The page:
Hiring Struggles Force Employers to Pay Higher Wages

Posted by CapWay in CareerMay 16, 2021(Last Updated December 28, 2022)4 min read
Key Takeaways
  • The CARES Act awarded $300 per week in unemployment benefits to those who lost their jobs due to COVID-19.
  • Employers argue that government benefits play a role in their hiring struggles.
  • Past employees say their demand for higher pay and safety is why they are in no rush to return to the workforce.
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On May 10, 2021, President Joe Biden announced that unemployed Americans would no longer be eligible for unemployment benefits if they turned down a suitable job. Many believe President Biden's announcement came as a response to many employers that started to complain of hiring struggles due to the federal government's unemployment benefits.


CARES Act: Unemployment Benefits End


The three hundred dollars ($300) per week in unemployment benefits enacted by the CARES Act ended on Labor Day, September 6, 2021. However, sixteen states, all led by Republican governors, ended their participation in the unemployment program roughly two months early. Those states included Alabama, Arkansas, Arizona, Georgia, Idaho, Iowa, Mississippi, Missouri, Montana, North Dakota, Ohio, South Carolina, South Dakota, Tennessee, Utah, and Wyoming. 


The states' governors and representatives spoke out about how the enhanced unemployment benefits were keeping people from looking for jobs. Senator Charles E Grassley (R-IOWA) said, "Common sense tells you that if you want people to go back to work, then the government can't be an unfair competitor by paying people not to work."


Fast food restaurants short staffed during pandemic.

Image credit: Patrick Hayes / Twitter: @KOBPatrickHayes


The states that opted out early stopped issuing the extra $300 a week to workers. However, those receiving state benefits will continue getting that aid, which generally amounts to half their pre-layoff wages. According to the Labor Department, the average person received $350 a week in state benefits in March.


Government Benefits and Safety Are Top Reasons People Aren't Returning to Work


Covid-19 tests and vaccines are more readily available, and the CDC recently announced that fully vaccinated people could resume activities without wearing a mask or physically distancing. However, many businesses are still limited in their capacity to operate as they used to before the pandemic hit.

From social media comments to barbershop talk, it is no secret that some people aren't returning to work due to the generous unemployment benefits the U.S. government has offered to those laid off due to the pandemic. In fact, some people receive more income than they would receive at their pre-pandemic jobs. However, economists don't believe benefits from the government are the primary factor in why jobs are struggling to hire. 

According to the Wall Street Journal surveys, many people are uncomfortable returning to work due to potentially being exposed to Covid-19. Those who are back working favor jobs that give them more flexibility than traditional retail jobs, such as driving for Uber or delivering food for DoorDash. On the other hand, many parents who would or could be working are forced to stay home to care for their children since many schools or daycares are still closed or open with limited capacity.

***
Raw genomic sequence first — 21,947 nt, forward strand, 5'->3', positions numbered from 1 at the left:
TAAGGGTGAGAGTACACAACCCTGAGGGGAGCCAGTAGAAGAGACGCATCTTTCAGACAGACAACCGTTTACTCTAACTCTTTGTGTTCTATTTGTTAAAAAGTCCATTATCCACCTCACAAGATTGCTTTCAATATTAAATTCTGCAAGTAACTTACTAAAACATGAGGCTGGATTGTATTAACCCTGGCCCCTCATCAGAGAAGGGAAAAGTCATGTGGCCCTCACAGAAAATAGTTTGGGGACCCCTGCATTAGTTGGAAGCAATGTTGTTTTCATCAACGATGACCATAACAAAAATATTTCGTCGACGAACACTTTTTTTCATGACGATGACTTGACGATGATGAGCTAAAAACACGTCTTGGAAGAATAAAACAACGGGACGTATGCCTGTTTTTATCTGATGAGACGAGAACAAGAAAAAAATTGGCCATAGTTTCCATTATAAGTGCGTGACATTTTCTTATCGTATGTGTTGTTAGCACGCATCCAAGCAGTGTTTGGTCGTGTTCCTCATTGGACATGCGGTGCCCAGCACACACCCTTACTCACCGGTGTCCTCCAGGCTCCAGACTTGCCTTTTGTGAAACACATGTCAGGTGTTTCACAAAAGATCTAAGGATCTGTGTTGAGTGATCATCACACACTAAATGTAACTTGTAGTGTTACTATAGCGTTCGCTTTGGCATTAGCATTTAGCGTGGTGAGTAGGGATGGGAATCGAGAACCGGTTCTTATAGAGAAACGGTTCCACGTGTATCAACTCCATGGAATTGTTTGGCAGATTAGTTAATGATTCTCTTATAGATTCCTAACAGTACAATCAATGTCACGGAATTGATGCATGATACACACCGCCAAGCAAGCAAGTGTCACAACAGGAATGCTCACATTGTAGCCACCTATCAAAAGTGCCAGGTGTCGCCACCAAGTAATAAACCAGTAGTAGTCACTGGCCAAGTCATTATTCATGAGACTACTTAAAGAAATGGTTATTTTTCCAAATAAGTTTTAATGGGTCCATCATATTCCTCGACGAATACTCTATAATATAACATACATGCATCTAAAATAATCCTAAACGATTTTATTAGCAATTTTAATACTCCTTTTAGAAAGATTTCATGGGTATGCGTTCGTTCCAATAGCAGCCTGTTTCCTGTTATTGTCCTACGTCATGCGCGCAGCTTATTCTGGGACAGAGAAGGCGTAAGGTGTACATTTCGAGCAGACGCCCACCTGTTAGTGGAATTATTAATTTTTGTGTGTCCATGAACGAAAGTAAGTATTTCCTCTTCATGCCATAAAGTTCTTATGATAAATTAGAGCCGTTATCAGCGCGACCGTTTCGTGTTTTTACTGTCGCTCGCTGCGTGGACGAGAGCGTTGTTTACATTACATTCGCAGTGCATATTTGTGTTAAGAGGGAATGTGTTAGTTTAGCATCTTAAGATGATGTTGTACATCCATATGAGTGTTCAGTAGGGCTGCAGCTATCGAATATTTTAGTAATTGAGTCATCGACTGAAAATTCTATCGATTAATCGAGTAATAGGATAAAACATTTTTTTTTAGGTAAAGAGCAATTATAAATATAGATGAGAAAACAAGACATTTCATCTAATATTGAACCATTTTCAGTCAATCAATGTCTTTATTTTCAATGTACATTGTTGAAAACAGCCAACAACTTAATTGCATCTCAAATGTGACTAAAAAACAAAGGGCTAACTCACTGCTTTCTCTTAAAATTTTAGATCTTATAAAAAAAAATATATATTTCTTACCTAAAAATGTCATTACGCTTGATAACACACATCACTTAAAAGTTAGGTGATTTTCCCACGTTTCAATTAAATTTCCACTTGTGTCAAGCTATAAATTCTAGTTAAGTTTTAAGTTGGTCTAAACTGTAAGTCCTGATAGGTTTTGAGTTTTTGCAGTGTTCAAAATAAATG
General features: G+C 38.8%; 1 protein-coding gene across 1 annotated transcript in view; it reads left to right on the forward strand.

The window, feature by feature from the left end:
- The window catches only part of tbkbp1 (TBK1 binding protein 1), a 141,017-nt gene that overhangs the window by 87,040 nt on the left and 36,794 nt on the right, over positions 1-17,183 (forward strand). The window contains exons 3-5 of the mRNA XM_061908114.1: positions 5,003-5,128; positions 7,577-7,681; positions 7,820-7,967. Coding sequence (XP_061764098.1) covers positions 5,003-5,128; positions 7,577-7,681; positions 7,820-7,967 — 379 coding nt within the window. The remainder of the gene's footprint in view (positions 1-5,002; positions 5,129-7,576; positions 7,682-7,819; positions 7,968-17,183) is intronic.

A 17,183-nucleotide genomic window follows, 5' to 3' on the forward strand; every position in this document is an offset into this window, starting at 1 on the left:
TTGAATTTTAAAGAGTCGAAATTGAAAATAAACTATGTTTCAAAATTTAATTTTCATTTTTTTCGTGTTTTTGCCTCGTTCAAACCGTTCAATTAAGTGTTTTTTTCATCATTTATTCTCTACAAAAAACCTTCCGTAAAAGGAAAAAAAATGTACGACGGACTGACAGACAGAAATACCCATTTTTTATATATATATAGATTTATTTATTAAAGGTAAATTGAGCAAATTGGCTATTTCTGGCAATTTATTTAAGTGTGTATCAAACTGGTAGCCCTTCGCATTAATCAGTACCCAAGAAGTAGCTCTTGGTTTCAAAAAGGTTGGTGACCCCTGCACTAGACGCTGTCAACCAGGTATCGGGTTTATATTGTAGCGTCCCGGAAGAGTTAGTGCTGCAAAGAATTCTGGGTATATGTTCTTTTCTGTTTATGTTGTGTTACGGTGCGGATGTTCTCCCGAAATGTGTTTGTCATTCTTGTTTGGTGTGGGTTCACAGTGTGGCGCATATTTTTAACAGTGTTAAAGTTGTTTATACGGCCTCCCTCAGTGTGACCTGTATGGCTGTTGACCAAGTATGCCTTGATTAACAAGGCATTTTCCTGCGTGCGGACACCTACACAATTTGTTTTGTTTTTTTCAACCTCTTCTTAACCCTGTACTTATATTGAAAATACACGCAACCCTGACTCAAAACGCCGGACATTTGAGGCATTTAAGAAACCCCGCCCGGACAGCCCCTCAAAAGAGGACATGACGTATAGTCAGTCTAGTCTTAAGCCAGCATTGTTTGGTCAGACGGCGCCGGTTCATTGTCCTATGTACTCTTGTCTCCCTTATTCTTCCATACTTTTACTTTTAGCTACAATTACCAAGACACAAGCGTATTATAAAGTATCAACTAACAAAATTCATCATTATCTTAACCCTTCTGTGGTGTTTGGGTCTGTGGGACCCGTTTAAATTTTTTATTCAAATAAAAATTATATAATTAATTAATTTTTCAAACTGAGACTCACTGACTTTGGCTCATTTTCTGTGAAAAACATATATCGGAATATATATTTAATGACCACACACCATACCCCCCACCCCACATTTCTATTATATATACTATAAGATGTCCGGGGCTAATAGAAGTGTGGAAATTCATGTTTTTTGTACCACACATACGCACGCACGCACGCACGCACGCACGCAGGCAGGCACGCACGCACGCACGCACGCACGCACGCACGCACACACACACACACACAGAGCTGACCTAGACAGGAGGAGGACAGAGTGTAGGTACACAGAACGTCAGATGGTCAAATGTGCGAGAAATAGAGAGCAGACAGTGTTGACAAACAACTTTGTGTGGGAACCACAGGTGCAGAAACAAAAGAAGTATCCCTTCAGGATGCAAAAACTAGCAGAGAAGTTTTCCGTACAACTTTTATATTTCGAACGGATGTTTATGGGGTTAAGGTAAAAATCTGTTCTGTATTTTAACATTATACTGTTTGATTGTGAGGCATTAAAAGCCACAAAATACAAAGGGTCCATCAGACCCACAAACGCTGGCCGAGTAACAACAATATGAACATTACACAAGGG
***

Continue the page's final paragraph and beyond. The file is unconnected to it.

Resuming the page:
Lower Paying Jobs Struggle to Make Hires


Viral videos and photos have shown signs at lower-wage paying jobs, such as fast food restaurants, warning of slow service due to a shortage of workers.

Hiring struggles during the pandemic

To combat the issue, many are hopeful that it will force jobs to pay above the federal minimum wage, which is $7.25 for nonexempt employees. The fight to raise the minimum wage to $15.00 was started before the pandemic because millions of workers live paycheck-to-paycheck and regularly face financial hardships. With the current hiring struggle, lower-wage-paying employers now acknowledge that to compete and be attractive to potential employees, paying minimum wage won't fill needed positions. To combat hiring difficulties, they must improve their pay, benefits, flexibility, and culture.


The Impact of Raising Wages


Each cause has an effect, which is no different from the potential pay rise. With the increase in wages comes the increase in food prices, and that increased pricing will have to be paid for by the customer. Chipotle CFO Jack Hartung said that a $15 federal minimum wage would increase burrito prices slightly.


While many stand firm in their faith that the hiring struggles will force an increase in wages, others fear that the pay increase will only be short-term, and the long-term focus for lower-wage-paying employers will be automation. 


Studies have found strong links between automation and inequality for the past few years. In fact, job-replacing tech has directly driven the income gap since the late 1980s. Of course, the investment in automation is expensive, but an MIT study concluded that across the U.S., from 1993 to 2007, each new robot replaced 3.3 jobs.


The Money Wrap-Up


According to the U.S. Bureau of Labor Statistics, 266,000 jobs were added by employers in April. The unemployment rate rose slightly to 6.1%, which shocked many who expected the unemployment rate to continue trending downwards. 


According to the report, 9.8 million people are still unemployed. Pre-Covid-19, only 5.7 million people were unemployed, compared to the 9.8 million today. In February 2020, the unemployment rate sat at 3.5% compared to today's 6.1%.

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